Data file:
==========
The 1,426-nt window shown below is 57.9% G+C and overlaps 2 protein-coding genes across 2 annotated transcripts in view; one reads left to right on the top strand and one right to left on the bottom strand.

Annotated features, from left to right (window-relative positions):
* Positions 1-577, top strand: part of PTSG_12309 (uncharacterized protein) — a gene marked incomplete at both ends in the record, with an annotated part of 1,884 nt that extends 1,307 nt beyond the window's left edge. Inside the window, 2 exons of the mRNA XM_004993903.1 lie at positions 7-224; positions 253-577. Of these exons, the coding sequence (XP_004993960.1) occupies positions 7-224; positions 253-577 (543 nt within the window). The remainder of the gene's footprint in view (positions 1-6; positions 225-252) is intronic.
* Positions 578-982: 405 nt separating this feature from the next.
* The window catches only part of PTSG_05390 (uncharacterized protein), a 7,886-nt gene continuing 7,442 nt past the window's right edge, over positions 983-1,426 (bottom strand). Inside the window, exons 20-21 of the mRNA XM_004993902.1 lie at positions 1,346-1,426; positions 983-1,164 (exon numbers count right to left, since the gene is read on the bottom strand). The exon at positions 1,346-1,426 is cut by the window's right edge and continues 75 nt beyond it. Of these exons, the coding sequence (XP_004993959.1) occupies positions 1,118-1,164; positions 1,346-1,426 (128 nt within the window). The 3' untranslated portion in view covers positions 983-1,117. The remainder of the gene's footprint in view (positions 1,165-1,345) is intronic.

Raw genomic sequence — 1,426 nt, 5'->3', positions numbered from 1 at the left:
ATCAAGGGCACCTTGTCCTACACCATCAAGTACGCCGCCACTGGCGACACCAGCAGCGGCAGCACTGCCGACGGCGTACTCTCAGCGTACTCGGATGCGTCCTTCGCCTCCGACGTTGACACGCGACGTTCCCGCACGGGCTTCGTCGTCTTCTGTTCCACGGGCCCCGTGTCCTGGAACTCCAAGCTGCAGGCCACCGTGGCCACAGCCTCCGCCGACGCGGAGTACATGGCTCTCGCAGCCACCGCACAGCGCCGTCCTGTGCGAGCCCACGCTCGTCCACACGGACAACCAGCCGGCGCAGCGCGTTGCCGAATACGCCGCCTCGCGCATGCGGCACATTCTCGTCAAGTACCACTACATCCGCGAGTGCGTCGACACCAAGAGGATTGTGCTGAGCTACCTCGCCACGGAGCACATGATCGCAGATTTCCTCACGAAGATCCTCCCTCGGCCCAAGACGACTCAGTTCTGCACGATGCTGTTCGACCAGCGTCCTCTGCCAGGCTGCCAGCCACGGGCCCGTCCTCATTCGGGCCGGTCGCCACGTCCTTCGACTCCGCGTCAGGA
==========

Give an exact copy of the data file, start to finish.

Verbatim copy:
The 1,426-nt window shown below is 57.9% G+C and overlaps 2 protein-coding genes across 2 annotated transcripts in view; one reads left to right on the top strand and one right to left on the bottom strand.

Annotated features, from left to right (window-relative positions):
* Positions 1-577, top strand: part of PTSG_12309 (uncharacterized protein) — a gene marked incomplete at both ends in the record, with an annotated part of 1,884 nt that extends 1,307 nt beyond the window's left edge. Inside the window, 2 exons of the mRNA XM_004993903.1 lie at positions 7-224; positions 253-577. Of these exons, the coding sequence (XP_004993960.1) occupies positions 7-224; positions 253-577 (543 nt within the window). The remainder of the gene's footprint in view (positions 1-6; positions 225-252) is intronic.
* Positions 578-982: 405 nt separating this feature from the next.
* The window catches only part of PTSG_05390 (uncharacterized protein), a 7,886-nt gene continuing 7,442 nt past the window's right edge, over positions 983-1,426 (bottom strand). Inside the window, exons 20-21 of the mRNA XM_004993902.1 lie at positions 1,346-1,426; positions 983-1,164 (exon numbers count right to left, since the gene is read on the bottom strand). The exon at positions 1,346-1,426 is cut by the window's right edge and continues 75 nt beyond it. Of these exons, the coding sequence (XP_004993959.1) occupies positions 1,118-1,164; positions 1,346-1,426 (128 nt within the window). The 3' untranslated portion in view covers positions 983-1,117. The remainder of the gene's footprint in view (positions 1,165-1,345) is intronic.

Raw genomic sequence — 1,426 nt, 5'->3', positions numbered from 1 at the left:
ATCAAGGGCACCTTGTCCTACACCATCAAGTACGCCGCCACTGGCGACACCAGCAGCGGCAGCACTGCCGACGGCGTACTCTCAGCGTACTCGGATGCGTCCTTCGCCTCCGACGTTGACACGCGACGTTCCCGCACGGGCTTCGTCGTCTTCTGTTCCACGGGCCCCGTGTCCTGGAACTCCAAGCTGCAGGCCACCGTGGCCACAGCCTCCGCCGACGCGGAGTACATGGCTCTCGCAGCCACCGCACAGCGCCGTCCTGTGCGAGCCCACGCTCGTCCACACGGACAACCAGCCGGCGCAGCGCGTTGCCGAATACGCCGCCTCGCGCATGCGGCACATTCTCGTCAAGTACCACTACATCCGCGAGTGCGTCGACACCAAGAGGATTGTGCTGAGCTACCTCGCCACGGAGCACATGATCGCAGATTTCCTCACGAAGATCCTCCCTCGGCCCAAGACGACTCAGTTCTGCACGATGCTGTTCGACCAGCGTCCTCTGCCAGGCTGCCAGCCACGGGCCCGTCCTCATTCGGGCCGGTCGCCACGTCCTTCGACTCCGCGTCAGGA